In Memory of Donald J. Barnes

 Don Barnes is the man in the center, flanked by Michael Schwab, cofounder of Canadian Vegans for Animal Rights, and Prof. Gary Francione.

I am writing this memorial tribute in honor of Donald J. Barnes, who died in Texas on May 10, 2019. Don was a key figure in the animal rights movement in the 1980s and 1990s. He grew up on a family farm in Southern California where, as he writes in his biographical essay “A Matter of Change,” “I learned early to kill without guilt.” He went on to become a psychologist in the US Air Force, where he conducted horrific experiments on monkeys to determine the effects of radiation and electric shock on them as models for war.

He began to question the utility of these experiments. As his doubts grew, so did his empathy for the animals, as portrayed in the movie Project X (1987) which is based on Don’s Air Force career. In the 1980s he left the Air Force and ultimately headed the Washington, DC office of the National Anti-Vivisection Society. He debated vivisectors cleverly and brilliantly, with brio. I visited him often in his cigarette smoke-filled office. Don taught me how to use a computer, and I ran the early 4-page black & white copies of Poultry Press on his copy machine. He arranged my earliest speaking engagements, including a debate featuring him and me versus two representatives of the Ayn Rand-inspired Nathaniel Branden Institute on the pros and cons of animal rights.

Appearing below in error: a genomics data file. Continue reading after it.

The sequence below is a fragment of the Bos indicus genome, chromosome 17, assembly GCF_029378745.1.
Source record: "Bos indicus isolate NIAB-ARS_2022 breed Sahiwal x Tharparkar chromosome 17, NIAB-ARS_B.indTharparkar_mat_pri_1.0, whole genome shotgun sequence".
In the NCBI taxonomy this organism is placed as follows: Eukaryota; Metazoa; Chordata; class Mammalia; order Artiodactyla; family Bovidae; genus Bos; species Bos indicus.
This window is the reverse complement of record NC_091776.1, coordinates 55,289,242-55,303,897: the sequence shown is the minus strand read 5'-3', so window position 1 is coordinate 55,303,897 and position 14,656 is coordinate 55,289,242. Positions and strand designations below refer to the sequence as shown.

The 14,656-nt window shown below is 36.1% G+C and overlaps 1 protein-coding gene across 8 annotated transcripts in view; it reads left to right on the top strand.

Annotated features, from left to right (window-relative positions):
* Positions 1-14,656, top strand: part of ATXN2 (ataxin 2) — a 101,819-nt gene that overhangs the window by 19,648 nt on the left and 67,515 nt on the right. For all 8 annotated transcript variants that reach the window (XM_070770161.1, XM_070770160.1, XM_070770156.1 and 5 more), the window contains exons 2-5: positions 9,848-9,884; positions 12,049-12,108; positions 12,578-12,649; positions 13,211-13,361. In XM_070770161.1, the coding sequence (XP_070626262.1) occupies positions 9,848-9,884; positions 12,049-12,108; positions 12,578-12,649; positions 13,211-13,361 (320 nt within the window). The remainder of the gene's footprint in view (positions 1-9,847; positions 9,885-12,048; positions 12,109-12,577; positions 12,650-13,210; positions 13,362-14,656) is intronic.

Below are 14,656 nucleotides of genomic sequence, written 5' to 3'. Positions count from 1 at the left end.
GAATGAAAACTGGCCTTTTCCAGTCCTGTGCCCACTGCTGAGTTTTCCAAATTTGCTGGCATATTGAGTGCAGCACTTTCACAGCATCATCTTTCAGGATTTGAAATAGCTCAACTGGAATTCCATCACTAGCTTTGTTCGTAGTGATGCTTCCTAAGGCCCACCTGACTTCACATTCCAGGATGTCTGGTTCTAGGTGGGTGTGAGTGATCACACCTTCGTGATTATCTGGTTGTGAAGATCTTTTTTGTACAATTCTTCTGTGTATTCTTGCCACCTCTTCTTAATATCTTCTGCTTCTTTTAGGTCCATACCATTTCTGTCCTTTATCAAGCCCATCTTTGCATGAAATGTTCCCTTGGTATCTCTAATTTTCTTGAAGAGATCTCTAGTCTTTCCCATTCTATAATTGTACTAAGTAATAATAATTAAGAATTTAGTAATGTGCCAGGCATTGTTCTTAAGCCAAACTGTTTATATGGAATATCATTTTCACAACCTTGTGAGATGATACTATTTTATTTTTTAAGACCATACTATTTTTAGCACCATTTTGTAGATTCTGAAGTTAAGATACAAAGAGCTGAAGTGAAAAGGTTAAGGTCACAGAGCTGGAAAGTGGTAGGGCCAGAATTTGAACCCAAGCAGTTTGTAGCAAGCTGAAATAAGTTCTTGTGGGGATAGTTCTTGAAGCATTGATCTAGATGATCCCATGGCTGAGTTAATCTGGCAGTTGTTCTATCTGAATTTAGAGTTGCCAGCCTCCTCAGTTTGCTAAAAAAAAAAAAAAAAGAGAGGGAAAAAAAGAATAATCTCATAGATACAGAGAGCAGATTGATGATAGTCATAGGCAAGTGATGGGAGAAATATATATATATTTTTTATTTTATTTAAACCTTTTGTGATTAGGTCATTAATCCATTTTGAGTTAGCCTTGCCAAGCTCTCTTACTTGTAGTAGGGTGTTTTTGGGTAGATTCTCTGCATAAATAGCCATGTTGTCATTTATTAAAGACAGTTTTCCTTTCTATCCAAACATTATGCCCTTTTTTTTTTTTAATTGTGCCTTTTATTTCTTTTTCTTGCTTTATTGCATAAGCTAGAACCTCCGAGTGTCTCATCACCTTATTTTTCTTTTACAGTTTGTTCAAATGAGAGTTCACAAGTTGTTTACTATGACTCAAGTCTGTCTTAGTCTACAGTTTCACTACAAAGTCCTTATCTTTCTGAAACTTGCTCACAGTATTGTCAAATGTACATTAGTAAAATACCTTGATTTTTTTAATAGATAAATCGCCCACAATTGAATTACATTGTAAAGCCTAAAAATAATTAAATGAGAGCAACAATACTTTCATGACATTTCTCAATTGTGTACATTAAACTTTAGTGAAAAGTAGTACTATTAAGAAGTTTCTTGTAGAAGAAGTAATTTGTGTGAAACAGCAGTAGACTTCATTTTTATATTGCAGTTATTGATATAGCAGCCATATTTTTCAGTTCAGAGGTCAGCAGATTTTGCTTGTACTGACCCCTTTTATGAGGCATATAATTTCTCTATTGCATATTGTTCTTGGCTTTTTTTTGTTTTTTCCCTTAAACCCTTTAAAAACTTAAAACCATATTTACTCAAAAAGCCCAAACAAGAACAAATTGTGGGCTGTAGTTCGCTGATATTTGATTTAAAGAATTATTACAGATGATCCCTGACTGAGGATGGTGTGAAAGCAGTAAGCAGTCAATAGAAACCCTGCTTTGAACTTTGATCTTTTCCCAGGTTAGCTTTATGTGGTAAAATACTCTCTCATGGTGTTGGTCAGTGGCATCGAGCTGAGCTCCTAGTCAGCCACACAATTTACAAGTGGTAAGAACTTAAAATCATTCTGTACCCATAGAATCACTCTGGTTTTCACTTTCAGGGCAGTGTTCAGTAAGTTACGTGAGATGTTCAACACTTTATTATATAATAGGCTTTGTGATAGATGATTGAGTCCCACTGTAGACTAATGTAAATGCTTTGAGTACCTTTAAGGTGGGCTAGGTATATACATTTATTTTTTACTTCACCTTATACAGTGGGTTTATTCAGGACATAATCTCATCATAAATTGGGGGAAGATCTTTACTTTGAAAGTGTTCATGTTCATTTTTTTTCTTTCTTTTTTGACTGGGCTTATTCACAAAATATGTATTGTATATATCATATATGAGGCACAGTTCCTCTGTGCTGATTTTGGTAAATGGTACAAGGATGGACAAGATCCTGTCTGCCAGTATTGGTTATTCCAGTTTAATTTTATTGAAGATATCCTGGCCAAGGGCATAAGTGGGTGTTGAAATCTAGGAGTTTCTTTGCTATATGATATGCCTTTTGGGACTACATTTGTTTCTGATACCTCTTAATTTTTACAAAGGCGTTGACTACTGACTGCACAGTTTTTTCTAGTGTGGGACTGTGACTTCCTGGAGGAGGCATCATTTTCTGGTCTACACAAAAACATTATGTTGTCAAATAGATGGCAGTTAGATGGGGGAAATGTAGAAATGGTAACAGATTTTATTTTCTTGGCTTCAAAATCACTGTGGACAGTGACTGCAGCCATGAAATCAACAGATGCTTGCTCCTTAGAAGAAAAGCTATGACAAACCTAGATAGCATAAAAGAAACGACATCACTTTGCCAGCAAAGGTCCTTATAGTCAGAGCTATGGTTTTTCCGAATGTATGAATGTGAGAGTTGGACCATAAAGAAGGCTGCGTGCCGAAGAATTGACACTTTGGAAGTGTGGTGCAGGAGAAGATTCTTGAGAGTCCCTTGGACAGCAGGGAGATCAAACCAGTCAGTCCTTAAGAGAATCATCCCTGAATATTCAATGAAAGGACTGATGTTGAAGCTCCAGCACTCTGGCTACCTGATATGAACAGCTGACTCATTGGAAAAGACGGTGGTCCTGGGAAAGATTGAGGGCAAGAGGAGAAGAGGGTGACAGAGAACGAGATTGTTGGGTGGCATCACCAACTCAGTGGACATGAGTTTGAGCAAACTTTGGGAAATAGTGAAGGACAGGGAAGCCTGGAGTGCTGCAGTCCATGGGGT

In “A Matter of Change” (In Defense of Animals, ed. Peter Singer, 1985), Don raises the question of how he could do such terrible things to animals. He says, “I represented a classic example of what I choose to call ‘conditioned ethical blindness.’ My entire life had consisted of being rewarded for using animals, treating them as sources of human improvement or amusement. There had not been a single person with the temerity to challenge my behaviour towards other animals. Of course I was kind to animals; of course I loved my pets; of course I would tend to a sick bird, rabbit, dog or cat without question. On the other hand, I would belie my tenderness a moment later by eating a chicken, or a rabbit or a squirrel, or part of a steer. That was different in my mind; that was ‘meat.’ The word ‘meat’ is a means of distancing ourselves from the animals we eat, just as ‘negative reinforcement’ is a means of distancing ourselves from electrically shocking a creature who feels pain as much as, if not more than, we humans do.”

Don learned to cook delicious vegan dishes and he loved being in the kitchen, making his creations for his friends. I am honored to have known Don and to have learned important things from him at every level.
Karen Davis